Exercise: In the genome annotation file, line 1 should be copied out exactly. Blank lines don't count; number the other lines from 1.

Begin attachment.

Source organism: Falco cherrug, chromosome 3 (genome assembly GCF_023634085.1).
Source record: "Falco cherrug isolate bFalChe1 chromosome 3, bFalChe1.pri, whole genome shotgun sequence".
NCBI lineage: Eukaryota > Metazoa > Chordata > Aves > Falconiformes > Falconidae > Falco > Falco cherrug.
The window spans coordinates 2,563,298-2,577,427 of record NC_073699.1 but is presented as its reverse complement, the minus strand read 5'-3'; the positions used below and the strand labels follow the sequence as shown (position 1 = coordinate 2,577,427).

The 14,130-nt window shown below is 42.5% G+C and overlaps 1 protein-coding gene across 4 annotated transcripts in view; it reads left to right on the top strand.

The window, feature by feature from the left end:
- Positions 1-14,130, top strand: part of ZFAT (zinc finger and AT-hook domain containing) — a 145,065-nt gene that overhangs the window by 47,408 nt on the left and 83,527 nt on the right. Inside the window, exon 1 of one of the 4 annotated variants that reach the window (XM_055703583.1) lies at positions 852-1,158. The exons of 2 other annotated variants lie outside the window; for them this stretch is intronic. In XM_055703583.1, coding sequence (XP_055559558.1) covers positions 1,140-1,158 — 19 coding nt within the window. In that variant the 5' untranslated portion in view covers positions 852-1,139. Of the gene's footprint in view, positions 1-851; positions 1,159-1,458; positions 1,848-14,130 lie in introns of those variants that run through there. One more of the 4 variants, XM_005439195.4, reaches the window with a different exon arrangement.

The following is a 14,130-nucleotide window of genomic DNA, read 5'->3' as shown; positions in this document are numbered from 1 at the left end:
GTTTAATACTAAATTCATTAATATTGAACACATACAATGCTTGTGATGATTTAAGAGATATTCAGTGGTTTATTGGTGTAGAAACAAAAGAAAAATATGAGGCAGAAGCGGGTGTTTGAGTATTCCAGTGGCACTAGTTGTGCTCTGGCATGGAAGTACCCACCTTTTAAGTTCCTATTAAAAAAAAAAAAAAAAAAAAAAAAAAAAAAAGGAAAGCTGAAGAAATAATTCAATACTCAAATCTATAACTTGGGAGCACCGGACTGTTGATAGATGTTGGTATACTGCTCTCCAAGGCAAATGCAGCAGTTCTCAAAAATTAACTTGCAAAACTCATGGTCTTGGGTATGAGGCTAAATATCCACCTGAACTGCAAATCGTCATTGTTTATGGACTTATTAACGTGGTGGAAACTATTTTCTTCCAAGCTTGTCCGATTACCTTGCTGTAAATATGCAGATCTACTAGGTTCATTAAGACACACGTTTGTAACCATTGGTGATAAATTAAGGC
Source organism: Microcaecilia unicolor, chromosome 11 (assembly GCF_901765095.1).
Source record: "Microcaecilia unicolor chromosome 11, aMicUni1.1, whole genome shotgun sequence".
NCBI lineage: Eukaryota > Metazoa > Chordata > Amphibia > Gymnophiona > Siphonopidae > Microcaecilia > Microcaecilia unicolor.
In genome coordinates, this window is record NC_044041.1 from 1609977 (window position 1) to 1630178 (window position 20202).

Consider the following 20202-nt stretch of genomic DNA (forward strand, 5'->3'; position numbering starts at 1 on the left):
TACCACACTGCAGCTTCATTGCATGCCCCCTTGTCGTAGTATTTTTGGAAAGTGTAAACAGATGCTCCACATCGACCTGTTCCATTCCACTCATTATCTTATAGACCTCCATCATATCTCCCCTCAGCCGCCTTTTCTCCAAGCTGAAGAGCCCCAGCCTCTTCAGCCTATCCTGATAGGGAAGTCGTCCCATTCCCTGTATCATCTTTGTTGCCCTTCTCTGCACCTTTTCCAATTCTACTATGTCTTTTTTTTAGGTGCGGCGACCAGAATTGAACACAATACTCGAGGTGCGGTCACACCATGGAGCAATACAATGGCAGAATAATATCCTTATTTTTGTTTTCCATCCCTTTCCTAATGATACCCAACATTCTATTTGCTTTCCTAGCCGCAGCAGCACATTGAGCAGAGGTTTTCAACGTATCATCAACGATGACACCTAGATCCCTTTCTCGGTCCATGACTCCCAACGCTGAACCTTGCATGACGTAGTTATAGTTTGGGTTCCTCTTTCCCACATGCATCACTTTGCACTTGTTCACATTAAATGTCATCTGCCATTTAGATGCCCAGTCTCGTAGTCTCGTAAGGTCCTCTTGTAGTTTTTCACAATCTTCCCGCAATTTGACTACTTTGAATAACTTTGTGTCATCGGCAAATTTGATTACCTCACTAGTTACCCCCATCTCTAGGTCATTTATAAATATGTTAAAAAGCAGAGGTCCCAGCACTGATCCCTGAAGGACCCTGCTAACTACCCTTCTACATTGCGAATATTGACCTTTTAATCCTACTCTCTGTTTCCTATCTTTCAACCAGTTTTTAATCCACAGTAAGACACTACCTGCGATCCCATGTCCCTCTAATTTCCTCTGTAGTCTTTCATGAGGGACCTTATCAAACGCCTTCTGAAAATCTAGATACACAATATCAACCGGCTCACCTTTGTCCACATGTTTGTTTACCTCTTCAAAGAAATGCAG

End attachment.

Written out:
Source organism: Falco cherrug, chromosome 3 (genome assembly GCF_023634085.1).